In 1967 the International Association of Chess Journalists created the Chess Oscar, won in its inaugural year by Bent Larsen. The tradition continued until 1988, when Garry Kasparov won his fourth consecutive prize. In 1995 the Russian chess magazine 64 and its editor Alexander Roshal resurrected the award. Kasparov picked up where the Oscar had left off, winning in 95 and 96.
They poll as many chess writers as they can track down for their top ten selections and add up the votes. (First place votes are worth more than second place votes, etc.) This year Kasparov won his second in a row by taking the 2002 prize by a wide margin over Peter Leko. Viswanathan Anand took third place.
Garry Kasparov RUS 3802 Peter Leko HUN 2668 Viswanathan Anand IND 2453 Ruslan Ponomariov UKR 2145 Vladimir Kramnik RUS 1471 Eugeny Bareev RUS 1132 Veselin Topalov BUL 964 Judit Polgar HUN 771 Anatoly Karpov RUS 741
Since 1995 only Kasparov (5), Anand (2), and Kramnik (1) have won the award. The usual suspects enjoy considerable sentimental support, as evinced by Kramnik's fifth place in a year in which he played little and with little success when he did play. You might expect Bareev's win in Corus Wijk aan Zee and otherwise solid year to give him the edge there.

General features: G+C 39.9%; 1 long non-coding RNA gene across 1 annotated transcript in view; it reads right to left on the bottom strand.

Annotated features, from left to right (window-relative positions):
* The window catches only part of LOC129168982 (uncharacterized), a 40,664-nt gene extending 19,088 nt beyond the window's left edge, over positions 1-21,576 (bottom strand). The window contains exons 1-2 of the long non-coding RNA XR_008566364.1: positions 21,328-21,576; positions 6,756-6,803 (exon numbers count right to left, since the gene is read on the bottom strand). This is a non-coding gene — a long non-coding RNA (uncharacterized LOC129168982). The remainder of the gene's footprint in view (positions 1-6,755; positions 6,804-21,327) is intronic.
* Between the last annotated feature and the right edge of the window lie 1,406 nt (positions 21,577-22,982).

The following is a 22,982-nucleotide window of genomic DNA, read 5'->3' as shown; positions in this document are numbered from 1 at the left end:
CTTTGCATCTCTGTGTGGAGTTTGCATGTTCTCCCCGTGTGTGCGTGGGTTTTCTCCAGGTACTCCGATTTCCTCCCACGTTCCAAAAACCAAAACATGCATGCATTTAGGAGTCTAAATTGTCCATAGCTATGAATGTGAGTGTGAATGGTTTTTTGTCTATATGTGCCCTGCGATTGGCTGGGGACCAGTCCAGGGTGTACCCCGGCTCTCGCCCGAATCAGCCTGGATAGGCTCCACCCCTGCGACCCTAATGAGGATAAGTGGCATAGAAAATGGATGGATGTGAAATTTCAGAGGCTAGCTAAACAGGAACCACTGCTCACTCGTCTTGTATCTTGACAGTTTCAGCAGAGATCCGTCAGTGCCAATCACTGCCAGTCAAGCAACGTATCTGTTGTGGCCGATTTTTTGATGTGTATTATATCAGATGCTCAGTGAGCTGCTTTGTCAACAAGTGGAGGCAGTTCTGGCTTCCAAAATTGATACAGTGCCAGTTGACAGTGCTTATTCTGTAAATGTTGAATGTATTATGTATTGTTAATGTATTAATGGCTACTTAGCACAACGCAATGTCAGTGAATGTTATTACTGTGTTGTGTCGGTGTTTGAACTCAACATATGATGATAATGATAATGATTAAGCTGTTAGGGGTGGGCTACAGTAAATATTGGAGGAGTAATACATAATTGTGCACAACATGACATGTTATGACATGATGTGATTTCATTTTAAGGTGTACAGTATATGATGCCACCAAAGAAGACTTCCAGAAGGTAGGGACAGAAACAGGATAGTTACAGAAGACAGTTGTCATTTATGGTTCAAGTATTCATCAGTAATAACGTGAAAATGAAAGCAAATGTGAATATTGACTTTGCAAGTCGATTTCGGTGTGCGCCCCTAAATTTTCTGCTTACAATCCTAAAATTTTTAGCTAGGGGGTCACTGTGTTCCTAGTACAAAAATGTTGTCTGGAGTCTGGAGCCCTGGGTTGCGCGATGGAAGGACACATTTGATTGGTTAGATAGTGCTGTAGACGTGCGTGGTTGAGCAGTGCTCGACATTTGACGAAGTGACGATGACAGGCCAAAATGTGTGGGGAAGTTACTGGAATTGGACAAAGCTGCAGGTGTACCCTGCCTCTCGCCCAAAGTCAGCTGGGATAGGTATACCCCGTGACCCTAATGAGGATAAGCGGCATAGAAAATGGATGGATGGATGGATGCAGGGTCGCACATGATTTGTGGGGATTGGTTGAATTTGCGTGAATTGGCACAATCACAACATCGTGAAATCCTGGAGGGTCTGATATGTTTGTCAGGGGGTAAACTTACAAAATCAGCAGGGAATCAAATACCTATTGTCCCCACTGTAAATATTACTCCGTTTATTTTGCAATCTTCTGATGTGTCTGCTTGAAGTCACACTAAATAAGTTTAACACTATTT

Kasparov dominated Linares, won the Moscow Grand Prix, and had a tremendous Olympiad performance for the Russian team. His poor rapid results in the Eurotel, the Russia vs the World match and against Karpov in New York didn't hurt him in the voting.
Leko played brilliantly in Dortmund, won the Dubai Grand Prix, and scored a 7/9 in the Borowski tournament, although it was behind the incredible 7.5/9 scored by Zvjaginsev.
Anand played almost exclusively in rapid events – and had a mediocre Linares – but his rapid play was so devastating that it could not be overlooked. He played well in Dubai, topped the star-studded field of the Prague Eurotel, beat Ponomariov in Mainz, won the FIDE World Cup, and rounded out the year by demolishing Karpov in the final of the Corsica Masters. No wonder Anand is on board for including rapid games in the rating formula!
You may have forgotten that although Ponomariov was the 2001 FIDE champion, he actually won the final match against Ivanchuk in January 2002. His second place in his first Linares was also a tremendous performance. Several mediocre results later in the year may have caused some to forget the early successes that had the world talking about "the Big Four" before it meant Leko!